EL-5

This release is no longer supported by CentOS and will not be supported by EPIC.

EL-6

This release is supported until Nov 30 2020 (2020-11-30). The base packaging rules for any package would be those used by the Fedora Project during its 12 and 13 releases. Where possible, EPIC will make macros to keep packaging more in line with current packaging rules.

EL-7

This release is supported until Jun 30 2024 (2024-06-30). The base packaging rules for any package would be those used by the Fedora Project during its 18 and 19 releases. Because EL7 has seen major updates in certain core software, newer packaging rules from newer releases is possible to follow.

EL-next

Red Hat has not publicly announced what its next release will be, when it will be released, or what its lifetime is. When that occurs, it will be clearer which Fedora release packaging will be based off of.

GIT structure

Currently EPEL uses only 1 branch for every major RHEL release. In order to better match how current RHEL releases contain major differences, EPIC will have a branch for every major.minor release. This is to allow for people who need older versions for their usage to better snapshot and build their own software off of it. There are several naming patterns which need to be researched:

/<package_name>/epic/6/10/
/<package_name>/epic/6/11/
/<package_name>/epic/7/6/
/<package_name>/epic/7/7/</package_name>
/<package_name>/epic-6/6.10/
/<package_name>/epic-6/6.11/
/<package_name>/epic-7/7.6/
/<package_name>/epic-7/7.7/</package_name>

/<package_name>/epic-6.10/
/<package_name>/epic-6.11/
/<package_name>/epic-7.6/
/<package_name>/epic-7.7/

Git module patterns will need to match what upstream delivers for any future EL.

Continuous Integration (CI) Gating

EPIC-6

The EL-6 life-cycle is reaching its final sub releases with more focus and growth in EL-7 and the future. Because of this gating will be turned off EPIC-6. Testing of packages can be done at the packagers discretion but is not required.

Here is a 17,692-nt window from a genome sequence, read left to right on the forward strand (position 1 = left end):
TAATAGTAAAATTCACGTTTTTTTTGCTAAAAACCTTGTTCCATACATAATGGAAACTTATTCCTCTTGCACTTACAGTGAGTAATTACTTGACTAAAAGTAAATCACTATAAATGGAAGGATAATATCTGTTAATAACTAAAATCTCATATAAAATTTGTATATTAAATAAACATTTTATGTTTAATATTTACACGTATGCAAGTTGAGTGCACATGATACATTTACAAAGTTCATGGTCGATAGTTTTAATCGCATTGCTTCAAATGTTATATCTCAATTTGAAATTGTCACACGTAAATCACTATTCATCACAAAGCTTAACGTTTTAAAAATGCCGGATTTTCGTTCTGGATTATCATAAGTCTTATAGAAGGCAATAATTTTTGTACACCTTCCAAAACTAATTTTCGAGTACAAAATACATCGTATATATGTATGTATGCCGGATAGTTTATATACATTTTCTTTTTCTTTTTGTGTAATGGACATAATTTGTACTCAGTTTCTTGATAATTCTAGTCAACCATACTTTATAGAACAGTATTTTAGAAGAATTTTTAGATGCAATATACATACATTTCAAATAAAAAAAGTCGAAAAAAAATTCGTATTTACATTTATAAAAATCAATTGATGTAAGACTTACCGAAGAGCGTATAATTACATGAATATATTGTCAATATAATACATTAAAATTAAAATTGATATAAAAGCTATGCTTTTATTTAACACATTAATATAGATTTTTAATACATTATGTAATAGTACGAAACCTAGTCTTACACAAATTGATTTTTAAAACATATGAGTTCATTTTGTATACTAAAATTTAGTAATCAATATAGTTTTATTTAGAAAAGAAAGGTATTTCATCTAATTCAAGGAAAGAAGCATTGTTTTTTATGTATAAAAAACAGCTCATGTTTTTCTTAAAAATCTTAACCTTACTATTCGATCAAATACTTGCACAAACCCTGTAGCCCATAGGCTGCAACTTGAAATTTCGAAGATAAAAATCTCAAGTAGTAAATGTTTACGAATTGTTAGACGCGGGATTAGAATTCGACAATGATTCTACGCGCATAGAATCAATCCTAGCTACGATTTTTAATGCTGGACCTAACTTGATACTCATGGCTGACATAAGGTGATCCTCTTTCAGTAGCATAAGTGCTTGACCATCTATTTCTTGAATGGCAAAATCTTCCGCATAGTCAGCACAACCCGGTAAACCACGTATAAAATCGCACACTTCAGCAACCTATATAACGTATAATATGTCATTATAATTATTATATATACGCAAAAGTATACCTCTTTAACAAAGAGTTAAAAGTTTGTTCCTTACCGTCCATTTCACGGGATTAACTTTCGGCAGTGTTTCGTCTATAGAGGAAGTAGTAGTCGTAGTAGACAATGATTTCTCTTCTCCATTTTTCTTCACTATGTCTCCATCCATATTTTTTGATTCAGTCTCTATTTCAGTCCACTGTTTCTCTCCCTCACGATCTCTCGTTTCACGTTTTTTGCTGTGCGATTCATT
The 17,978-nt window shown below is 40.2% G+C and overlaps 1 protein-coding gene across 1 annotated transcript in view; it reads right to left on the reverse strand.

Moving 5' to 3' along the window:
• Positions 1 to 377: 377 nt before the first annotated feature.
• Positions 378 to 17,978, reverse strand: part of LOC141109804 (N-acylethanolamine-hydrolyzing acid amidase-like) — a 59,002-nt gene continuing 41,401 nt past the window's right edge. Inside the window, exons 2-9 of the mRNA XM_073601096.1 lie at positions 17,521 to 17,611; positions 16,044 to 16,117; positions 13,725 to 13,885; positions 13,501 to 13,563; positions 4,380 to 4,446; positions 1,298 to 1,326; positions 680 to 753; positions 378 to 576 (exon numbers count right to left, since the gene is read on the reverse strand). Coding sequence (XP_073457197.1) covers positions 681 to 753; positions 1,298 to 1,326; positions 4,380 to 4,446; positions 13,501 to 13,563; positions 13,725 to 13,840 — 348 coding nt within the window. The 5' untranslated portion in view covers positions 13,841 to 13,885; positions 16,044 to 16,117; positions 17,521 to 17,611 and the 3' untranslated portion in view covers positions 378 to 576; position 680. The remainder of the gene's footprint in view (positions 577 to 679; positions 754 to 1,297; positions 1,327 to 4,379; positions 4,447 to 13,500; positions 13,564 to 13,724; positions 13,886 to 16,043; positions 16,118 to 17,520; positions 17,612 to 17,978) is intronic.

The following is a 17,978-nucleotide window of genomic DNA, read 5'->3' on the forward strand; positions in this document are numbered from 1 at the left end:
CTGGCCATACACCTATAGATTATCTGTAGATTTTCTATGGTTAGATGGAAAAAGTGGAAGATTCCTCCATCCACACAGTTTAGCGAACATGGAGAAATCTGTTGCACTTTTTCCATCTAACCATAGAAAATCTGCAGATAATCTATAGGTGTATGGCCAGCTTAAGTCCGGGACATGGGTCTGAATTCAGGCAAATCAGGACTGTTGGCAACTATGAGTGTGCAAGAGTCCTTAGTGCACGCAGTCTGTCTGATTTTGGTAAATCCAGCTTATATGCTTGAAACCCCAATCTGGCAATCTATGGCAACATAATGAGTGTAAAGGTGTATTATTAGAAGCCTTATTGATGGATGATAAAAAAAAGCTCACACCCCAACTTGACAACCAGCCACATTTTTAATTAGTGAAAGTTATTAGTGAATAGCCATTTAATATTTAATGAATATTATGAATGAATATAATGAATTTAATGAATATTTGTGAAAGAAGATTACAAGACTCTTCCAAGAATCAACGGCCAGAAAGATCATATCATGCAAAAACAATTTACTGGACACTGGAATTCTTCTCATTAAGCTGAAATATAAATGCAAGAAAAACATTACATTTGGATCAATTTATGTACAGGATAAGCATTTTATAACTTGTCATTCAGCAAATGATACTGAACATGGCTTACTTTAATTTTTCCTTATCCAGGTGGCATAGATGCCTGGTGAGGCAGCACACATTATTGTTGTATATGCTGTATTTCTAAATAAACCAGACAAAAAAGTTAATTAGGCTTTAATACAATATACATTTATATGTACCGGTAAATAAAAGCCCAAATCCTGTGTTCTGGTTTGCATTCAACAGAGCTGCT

EPIC-7

The EL-7 life-cycle is midstream with 1-2 more minor releases with major API changes. Due to this, it makes sense to research if gating can be put in place for the next minor release. If the time and energy to retrofit tools to the older EL are possible then it can be turned on.

EPIC-next

Because gating is built into current Fedora releases, there should be no problem with turning it on for a future release. Packages which do not pass testing will be blocked just as they will be in Fedora 29+ releases.

Modules

EPIC-6

Because EL-6's tooling is locked at this point, it does not make sense to investigate modules.

EPIC-7

Currently EL-7 does not support Fedora modules and would require updates to yum, rpm and other tools in order to do so. If these show up in some form in a future minor release, then trees for modules can be created and builds done.

EPIC-next

The tooling for modules can match how Fedora approaches it. This means that rules for module inclusion will be similar to package inclusion. EPIC-next modules must not replace/conflict with CentOS modules. They may use their own name-space to offer newer versions than what is offered and those modules may be removed in the next minor release if CentOS offers them then.

Build/Update Policy

Major Release

In the past, Red Hat has released a public beta before it finalizes its next major version. If possible, the rebuilders have come out with their versions of this release in order to learn what gotchas they will have when the .0 release occurs. Once the packages for the beta are built, EPIC will make a public call for packages to be released to it. Because packagers may not want to support a beta or they know that there will be other problems, these packages will NOT be auto branched from Fedora.

Minor Release

The current method CentOS uses to build a minor release is to begin rebuilding packages, patching problems and then when ready put those packages in their /cr/ directory. These are then tested for by people while updates are built and ISOs for the final minor release is done. The steps for EPIC release engineering will be the following:

  1. Branch all current packages from X.Y to X.Y+1
  2. Make any Bugzilla updates needed
  3. Rebuild all branched packages against CR
  4. File FTBFS against any packages.
  5. Packagers will announce major updates to mailing list
  6. Packagers will build updates against CR.
  7. 2 weeks in, releng will cull any packages which are still FTBFS
  8. 2 weeks in, releng will compose and lock the X.Y+1 release
  9. symlinks will point to the new minor release.
  10. 4 weeks in, releng will finish archiving off the X.Y release

Between Releases

Updates and new packages between releases will be pushed to the appropriate /updates/X.Y/ tree. Packagers will be encouraged to only make minor non-api breaking updates during this time. Major changes are possible, but need to follow this work flow:

  1. Announce to the EPEL list that a change is required and why
  2. Open a ticket to EPIC steering committee on this change
  3. EPIC steering committee approves/disapproves change
  4. If approved change happens but packages are in updates
  5. If not approved it can be done next minor release.

Build System

Build in Fedora

Currently EPEL is built in Fedora using the Fedora Build system which integrates koji, bodhi, greenwave, other tools together. This could be still used with EPIC.